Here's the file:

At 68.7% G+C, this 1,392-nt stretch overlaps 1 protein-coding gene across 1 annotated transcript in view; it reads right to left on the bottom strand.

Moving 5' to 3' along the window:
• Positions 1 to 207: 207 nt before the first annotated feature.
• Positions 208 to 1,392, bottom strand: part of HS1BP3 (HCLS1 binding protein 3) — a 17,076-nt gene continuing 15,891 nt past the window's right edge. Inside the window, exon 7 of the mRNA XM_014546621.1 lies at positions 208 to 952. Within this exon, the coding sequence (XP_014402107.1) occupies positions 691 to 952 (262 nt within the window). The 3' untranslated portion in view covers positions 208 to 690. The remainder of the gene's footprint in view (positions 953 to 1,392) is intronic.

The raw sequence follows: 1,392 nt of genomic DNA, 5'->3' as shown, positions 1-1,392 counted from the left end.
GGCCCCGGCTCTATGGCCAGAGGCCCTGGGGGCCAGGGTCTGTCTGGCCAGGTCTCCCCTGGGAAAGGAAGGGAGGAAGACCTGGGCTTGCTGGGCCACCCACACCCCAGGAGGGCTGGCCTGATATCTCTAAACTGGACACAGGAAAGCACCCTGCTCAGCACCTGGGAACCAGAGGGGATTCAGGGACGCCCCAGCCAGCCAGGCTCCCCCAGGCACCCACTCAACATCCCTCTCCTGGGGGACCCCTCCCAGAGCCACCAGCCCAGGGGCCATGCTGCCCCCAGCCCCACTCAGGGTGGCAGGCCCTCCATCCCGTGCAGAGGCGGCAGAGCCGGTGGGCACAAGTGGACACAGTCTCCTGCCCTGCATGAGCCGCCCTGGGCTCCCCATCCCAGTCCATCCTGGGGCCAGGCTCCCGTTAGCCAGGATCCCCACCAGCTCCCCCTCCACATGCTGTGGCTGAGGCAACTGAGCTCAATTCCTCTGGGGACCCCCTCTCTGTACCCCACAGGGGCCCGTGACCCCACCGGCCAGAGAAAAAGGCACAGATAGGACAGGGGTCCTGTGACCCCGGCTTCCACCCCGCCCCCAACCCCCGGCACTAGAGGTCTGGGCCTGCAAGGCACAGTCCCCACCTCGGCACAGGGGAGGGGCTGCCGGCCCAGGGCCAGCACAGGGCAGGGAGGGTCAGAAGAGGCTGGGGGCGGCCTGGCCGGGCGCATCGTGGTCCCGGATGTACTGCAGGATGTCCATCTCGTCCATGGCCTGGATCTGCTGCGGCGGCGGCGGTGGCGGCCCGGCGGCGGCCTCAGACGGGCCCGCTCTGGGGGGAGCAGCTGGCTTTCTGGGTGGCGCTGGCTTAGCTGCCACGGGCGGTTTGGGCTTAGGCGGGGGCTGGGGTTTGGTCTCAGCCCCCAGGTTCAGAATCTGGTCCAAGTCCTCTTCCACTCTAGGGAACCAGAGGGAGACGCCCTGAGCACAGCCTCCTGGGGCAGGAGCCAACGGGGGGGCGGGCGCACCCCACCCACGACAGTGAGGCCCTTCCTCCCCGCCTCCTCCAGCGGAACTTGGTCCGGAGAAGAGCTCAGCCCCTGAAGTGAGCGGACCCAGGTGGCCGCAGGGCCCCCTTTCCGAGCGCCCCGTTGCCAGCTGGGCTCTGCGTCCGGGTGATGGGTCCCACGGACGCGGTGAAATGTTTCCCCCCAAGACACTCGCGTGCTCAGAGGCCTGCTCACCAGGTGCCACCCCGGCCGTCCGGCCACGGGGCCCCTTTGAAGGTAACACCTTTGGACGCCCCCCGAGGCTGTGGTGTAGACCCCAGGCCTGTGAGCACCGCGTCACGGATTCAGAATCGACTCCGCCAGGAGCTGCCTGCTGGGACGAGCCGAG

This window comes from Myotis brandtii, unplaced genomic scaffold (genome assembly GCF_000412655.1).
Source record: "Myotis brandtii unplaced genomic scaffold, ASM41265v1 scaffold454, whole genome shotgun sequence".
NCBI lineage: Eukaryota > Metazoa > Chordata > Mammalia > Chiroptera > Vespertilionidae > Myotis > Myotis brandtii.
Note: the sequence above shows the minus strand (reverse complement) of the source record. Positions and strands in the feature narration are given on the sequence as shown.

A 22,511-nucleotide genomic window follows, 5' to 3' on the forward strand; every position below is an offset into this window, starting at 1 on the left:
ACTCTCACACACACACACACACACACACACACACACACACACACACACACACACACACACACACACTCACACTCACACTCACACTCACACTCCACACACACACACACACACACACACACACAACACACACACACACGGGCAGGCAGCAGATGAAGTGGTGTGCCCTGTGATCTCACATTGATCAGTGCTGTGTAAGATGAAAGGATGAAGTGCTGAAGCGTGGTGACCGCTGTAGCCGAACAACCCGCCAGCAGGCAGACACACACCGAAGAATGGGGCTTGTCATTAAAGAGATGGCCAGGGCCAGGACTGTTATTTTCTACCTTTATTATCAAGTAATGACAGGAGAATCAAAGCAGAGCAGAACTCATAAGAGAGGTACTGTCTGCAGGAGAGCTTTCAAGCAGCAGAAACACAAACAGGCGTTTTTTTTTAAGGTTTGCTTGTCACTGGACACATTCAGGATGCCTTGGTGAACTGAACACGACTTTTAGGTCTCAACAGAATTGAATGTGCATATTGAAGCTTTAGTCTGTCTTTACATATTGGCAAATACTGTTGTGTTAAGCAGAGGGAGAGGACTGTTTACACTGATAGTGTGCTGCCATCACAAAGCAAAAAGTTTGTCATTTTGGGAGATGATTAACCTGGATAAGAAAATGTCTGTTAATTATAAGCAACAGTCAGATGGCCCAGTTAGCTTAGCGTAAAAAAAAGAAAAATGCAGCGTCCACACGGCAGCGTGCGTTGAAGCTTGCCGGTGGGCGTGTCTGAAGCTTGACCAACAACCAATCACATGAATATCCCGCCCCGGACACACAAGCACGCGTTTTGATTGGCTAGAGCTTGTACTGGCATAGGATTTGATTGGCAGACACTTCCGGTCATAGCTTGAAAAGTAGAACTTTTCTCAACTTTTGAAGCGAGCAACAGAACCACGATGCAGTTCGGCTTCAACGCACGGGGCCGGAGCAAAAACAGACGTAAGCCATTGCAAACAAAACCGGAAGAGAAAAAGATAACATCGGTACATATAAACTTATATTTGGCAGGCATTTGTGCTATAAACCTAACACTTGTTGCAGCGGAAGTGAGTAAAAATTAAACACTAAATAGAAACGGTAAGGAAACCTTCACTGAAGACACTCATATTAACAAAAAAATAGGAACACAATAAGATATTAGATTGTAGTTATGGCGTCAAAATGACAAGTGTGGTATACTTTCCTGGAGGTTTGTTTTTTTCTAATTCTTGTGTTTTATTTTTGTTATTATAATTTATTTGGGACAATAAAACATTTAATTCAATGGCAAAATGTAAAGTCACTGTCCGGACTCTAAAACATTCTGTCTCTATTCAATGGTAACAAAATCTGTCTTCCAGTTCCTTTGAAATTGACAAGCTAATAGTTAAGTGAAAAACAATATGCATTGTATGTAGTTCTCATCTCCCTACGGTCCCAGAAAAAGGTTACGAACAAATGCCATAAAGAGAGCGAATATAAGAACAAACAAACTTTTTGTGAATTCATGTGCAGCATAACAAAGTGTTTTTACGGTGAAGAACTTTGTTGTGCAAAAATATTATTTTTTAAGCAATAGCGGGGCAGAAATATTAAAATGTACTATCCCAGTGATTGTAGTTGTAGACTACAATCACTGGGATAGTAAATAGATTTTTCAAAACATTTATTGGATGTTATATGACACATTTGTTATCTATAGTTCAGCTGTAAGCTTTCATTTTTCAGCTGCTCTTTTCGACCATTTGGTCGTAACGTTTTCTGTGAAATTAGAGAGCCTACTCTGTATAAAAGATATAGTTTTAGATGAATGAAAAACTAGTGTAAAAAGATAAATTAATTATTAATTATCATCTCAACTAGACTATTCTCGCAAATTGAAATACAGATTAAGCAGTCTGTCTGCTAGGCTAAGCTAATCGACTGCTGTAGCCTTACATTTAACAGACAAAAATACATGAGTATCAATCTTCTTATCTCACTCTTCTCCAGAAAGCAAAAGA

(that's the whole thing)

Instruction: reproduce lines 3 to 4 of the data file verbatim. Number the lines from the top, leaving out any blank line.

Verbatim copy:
• Positions 1 to 207: 207 nt before the first annotated feature.
• Positions 208 to 1,392, bottom strand: part of HS1BP3 (HCLS1 binding protein 3) — a 17,076-nt gene continuing 15,891 nt past the window's right edge. Inside the window, exon 7 of the mRNA XM_014546621.1 lies at positions 208 to 952. Within this exon, the coding sequence (XP_014402107.1) occupies positions 691 to 952 (262 nt within the window). The 3' untranslated portion in view covers positions 208 to 690. The remainder of the gene's footprint in view (positions 953 to 1,392) is intronic.